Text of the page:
May 28, 2012

Filthy Review - Love Never Dies

Love Never Dies (2012)

Review by Jude Felton

Andrew Lloyd Webber’s The Phantom of the Opera is a musical that has run and run, and is without doubt an absolutely terrific slice of entertainment. The Blu-ray release of the 25th anniversary show at London’s Royal Albert Hall, which I also reviewed, is visually and musically stunning, and really is worth checking out whether you are already a fan, or are just curious as to what all the fuss is about. Not wanting to rest on his laurels (does he ever?), Webber decided to create a sequel to Phantom, entitled Love Never Dies, and recorded this performance in Melbourne, Australia.

Love Never Dies is set 10 years after the events of The Phantom of the Opera and the Phantom managed to escape the mob and make his way to Coney Island, New York, where he creates the Phantasma show. Still, he longs to see his beloved Christine again, so he sends an anonymous request to her to come and make her American debut. Christine, along with her husband Raoul, who jumps at the chance because he has gambled the family’s fortune away, and son Gustave make the long journey across the Atlantic.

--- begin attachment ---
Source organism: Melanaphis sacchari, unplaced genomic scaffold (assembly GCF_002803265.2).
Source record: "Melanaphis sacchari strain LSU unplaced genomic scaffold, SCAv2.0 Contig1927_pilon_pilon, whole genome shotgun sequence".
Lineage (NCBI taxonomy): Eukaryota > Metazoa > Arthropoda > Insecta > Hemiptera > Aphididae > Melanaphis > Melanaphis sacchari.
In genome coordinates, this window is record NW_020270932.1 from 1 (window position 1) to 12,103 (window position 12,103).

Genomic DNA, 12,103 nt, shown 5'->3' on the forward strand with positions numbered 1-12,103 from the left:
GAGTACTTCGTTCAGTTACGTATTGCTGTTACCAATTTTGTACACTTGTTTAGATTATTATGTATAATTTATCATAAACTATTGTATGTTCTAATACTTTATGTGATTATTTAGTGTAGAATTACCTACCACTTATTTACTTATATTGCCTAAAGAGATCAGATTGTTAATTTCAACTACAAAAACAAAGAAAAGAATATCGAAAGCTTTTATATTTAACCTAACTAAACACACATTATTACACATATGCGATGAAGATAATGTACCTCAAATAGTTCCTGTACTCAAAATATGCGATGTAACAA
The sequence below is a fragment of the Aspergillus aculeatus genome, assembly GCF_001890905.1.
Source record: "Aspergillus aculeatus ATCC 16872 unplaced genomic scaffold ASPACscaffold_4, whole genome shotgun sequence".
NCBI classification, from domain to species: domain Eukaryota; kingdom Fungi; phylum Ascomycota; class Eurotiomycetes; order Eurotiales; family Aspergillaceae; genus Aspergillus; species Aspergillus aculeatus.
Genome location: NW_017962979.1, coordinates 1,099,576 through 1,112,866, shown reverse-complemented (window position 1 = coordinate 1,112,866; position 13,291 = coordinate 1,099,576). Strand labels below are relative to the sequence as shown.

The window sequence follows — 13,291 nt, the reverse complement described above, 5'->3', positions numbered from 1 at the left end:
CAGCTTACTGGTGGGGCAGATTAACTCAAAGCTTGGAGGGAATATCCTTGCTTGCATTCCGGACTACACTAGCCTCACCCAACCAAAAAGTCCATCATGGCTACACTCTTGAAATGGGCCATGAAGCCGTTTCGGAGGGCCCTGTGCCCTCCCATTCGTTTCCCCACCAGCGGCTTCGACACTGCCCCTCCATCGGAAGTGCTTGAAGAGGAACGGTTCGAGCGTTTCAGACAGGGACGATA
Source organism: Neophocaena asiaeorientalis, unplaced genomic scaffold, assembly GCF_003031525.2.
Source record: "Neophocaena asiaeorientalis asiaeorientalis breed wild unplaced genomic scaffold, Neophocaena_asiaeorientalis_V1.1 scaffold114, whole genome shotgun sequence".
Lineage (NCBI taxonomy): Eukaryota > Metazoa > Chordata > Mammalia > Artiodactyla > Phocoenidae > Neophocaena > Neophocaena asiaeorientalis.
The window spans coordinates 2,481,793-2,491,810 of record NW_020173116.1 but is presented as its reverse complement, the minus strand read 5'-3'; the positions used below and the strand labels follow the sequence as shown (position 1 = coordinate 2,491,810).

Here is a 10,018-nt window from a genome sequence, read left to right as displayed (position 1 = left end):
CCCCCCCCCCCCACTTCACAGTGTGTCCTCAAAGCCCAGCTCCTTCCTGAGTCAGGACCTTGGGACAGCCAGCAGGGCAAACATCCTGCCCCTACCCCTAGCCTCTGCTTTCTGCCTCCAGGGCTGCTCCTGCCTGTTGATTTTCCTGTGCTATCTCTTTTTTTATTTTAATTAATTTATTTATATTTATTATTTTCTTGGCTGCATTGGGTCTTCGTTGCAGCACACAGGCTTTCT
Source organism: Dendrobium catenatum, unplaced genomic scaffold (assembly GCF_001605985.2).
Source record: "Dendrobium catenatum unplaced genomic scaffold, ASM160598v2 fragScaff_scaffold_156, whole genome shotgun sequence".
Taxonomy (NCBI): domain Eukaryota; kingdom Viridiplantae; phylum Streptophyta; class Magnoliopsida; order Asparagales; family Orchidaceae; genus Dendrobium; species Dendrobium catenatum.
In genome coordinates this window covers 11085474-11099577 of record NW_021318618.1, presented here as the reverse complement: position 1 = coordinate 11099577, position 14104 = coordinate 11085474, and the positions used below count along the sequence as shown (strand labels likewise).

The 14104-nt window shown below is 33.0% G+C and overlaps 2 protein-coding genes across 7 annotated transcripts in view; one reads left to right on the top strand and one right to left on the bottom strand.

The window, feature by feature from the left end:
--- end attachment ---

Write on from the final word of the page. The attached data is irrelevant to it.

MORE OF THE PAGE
The core of the story is the classic love triangle between Christine, Raoul and the Phantom, but there is also the story of Meg and Madame Giry, both of whom have helped the Phantom and Meg in particular, who is a friend of Christine’s and now a vaudeville singer, who believes the Phantom will help propel her to stardom.

Love Never Dies, as a spectacle is quite impressive; the sets are lavish and the performances are really quite excellent. Ben Lewis as The Phantom is fantastic and really gives a convincing performance; his singing in particular is terrific. However, as good as this show is, it is a sequel to one of the most beloved and well known musicals of recent years, so it has a hell of a lot to live up to. As a stand-alone piece it probably would have worked better, instead of living in the shadows of its predecessor. What it really lacks is that one song, that one hook that draws the viewer in. I really was hoping for the inclusion of at least one rendition of the title track of The Phantom of the Opera. Instead the music just teases at this, with just a couple of bars here and there.

That all being said it is still an entertaining ride, and one that is performed incredibly well. The strength of Lewis’ performance carries the show and for this alone makes it a worthwhile viewing, especially on Blu-ray which looks wonderful and sounds terrific. So, whilst not in the class of The Phantom of the Opera, Love Never Dies is good even if it never achieves greatness.

Love Never Dies is released on Blu-ray and DVD on May 29th from Universal Studios Home Entertainment.

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